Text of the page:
Tax Treatment of Qualified Disaster Payments

Hurricane Michael caused unprecedented flooding and damage not seen before in both Georgia and the Florida Panhandle.

Individuals and businesses want to help individuals affected by the disasters and may not realize there are “Qualified Disaster Payments” that allow disaster victims not to include as income some assistance payments they receive.

The Victims of Terrorism Tax Relief Act of 2001 added Section 139 to the Internal Revenue Code, excluding from income qualified disaster relief payments to individuals. The various components of Section 139 are listed below.

Section 139(a) provides gross income does not include amounts received by an individual for a qualified disaster payment.

Section 139(b) defines “qualified disaster payments” as amounts paid for the benefit of an individual to:

  1. Reimburse or pay reasonable and necessary personal, family, living, or funeral expenses incurred as a result of a disaster
  2. Reimburse or pay reasonable and necessary expenses to repair or rehabilitate a personal residence or repair or replacement of contents to the extent that the need for such is due to a disaster
  3. Payments by a Federal, State, or local government in connection with a qualified disaster in order to promote the general welfare.

Section 139 (c) defines the term “qualified disaster” as:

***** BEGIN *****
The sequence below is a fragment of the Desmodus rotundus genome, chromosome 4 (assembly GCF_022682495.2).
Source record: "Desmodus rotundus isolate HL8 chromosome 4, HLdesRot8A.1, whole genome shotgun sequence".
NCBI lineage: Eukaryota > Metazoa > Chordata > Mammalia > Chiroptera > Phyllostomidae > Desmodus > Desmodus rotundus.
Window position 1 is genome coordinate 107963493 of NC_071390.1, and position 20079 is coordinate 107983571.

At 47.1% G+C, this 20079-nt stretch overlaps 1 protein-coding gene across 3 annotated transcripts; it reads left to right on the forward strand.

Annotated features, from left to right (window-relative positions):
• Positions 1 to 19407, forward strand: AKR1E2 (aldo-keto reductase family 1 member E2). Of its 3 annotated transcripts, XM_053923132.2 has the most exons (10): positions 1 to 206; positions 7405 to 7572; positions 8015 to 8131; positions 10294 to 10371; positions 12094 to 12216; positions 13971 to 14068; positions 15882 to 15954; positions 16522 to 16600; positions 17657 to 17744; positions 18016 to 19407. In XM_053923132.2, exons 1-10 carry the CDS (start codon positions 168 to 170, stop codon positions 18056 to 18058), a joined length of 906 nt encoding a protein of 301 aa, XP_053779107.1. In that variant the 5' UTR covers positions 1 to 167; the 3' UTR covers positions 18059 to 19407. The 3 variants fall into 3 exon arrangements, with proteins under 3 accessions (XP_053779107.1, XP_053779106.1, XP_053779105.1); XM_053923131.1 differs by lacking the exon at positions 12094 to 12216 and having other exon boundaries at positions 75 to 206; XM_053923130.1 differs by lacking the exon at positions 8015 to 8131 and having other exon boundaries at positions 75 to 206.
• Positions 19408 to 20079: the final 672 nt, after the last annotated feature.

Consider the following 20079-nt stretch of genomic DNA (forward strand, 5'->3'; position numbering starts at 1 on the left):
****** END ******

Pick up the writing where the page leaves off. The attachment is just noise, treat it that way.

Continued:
1. A disaster resulting from terrorist or military action
  2. A Federally declared disaster
  3. A disaster resulting from any event the Secretary determines to be of a catastrophic nature
  4. A disaster determined by applicable Federal, State, or local authority that warrants assistance from Federal, State, or local authority governmental agencies.

Revenue Ruling 2003-12 offers guidance indicating individuals who are disaster victims will generally not to have to pay income tax on assistance payments they receive. The revenue ruling provides taxpayers in a Federally declared disaster area who receive grants from state programs, charitable organizations or employers to cover medical, transportation, or temporary housing expenses do not include these grants in their income.

Prior to the issuance of this 2003 revenue ruling, there was only a 1953 revenue ruling on this subject (Rev.Rul. 131, 1953-2 C.B. 112). This revenue ruling concluded that payments made by an employer to employees who were victims of a disaster do not come “within the concept of gross income.”

It is important to note the following terms in interpreting the relief available to disaster victims:

  • Qualified disaster payments
  • Reasonable and necessary personal, family, living, or funeral expenses
  • Reasonable and necessary expenses for repairing a personal residence or contents
  • Other disaster payments for a Federal, State, or local authority (FEMA payments).

This is a means of assisting disaster victims, not a blank check for unlimited spending without tax consequences.

This 2003 revenue ruling and the applicable sections of Code Section 139 provide a means for employers to be able to assist their employees in restoring normality in their lives and also provide assurance to disaster victims there will not be income tax consequences on the qualified disaster payments they receive.